5 Realities of Substance Abuse Recovery

Any individual choosing to put aside their substance abuse and addictions is courageous. They recognize they can't sustain the life they're living, and they know recovery will be good for them. It's hard for anyone who hasn't struggled with substance abuse to understand the magnitude of choosing to enter a recovery program.
Substance abuse recovery is a different experience for everyone, but most people who haven't battled their addictions don't know what to expect. Besides staying with a program for a few weeks or months, it's nerve-wracking not to know what will happen or how it will help. Addicts and their loved ones shouldn't have to feel anxious during a time when they should only focus on the positivity the program will bring to their lives.
Read on to learn five realities of substance abuse recovery so you and your loved ones know what's coming down the road. With the right mental preparation and perspective, everyone can support each other through the recovery process.

1. Take Things Slowly

Many addicts enter recovery programs believing they'll learn the secret to leaving bad habits and behaviors behind. While they'll get the help they need, there's no cure for substance abuse. Instead, they'll learn to take things slowly and focus on one day at a time.
Recovery requires lifestyle, environmental and social changes, so it will take a while to form new routines and get used to a different way of living. 

2. Prepare to Battle the Brain

Some people think that choosing recovery over addiction is a choice, but it's much more than that. Anyone recovering from substance abuse must battle their brain every day to reprogram it. Every time someone gives in to addictions like drug and alcohol abuse, it frays nerves in the brain and rewards the action with dopamine, leading to faster and increased addiction habits. Recovery removes this euphoria and leaves people with withdrawal symptoms and muted dopamine reactions.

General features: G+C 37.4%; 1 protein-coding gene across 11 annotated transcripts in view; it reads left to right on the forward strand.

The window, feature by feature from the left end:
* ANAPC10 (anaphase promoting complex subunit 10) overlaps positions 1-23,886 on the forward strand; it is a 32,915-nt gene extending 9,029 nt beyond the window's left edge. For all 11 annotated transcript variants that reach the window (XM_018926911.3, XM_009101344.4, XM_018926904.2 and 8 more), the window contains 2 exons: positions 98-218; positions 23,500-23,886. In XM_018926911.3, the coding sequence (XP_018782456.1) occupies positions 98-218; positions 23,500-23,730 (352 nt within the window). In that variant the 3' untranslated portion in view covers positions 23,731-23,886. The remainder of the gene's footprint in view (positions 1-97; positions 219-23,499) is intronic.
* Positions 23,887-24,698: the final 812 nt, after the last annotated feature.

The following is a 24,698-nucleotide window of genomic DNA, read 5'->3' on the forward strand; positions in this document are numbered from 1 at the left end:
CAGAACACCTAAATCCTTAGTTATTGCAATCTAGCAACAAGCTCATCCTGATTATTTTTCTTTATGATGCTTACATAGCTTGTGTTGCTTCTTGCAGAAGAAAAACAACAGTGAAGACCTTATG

3. Avoid Finding Another Addiction

Once addiction leaves an empty hole in the life of someone in substance abuse recovery, they often fill it with another one. They may obsess over fitness routines, throw themselves into school or constantly consume drinks high in caffeine. It's better to learn how to balance healthy interests. Perhaps instead of experimenting with drugs or alcohol in college, students can join a club or activity.

4. Grieve Your Losses

The removal of addiction leaves people feeling like they've lost their old way of life. They leave friends and habits behind for an unknown routine and social group. Anyone in recovery programs should embrace feelings of grief to work through the symptoms in healthy ways. 

5. Find Your Own Way

Recovery looks different for everyone, so no two experiences look identical. As long as the person in recovery keeps gratitude at the center of their life, they can remain focused and encouraged. Thankfulness shows them how they've grown and what they can look forward to, instead of focusing on the lifestyle they've lost.

Create a Support Group

Outside of the people who run a recovery program, former addicts need to create a support group of friends and loved ones. The encouragement and love will help them keep their focus and maintain their recovery in the long term. 

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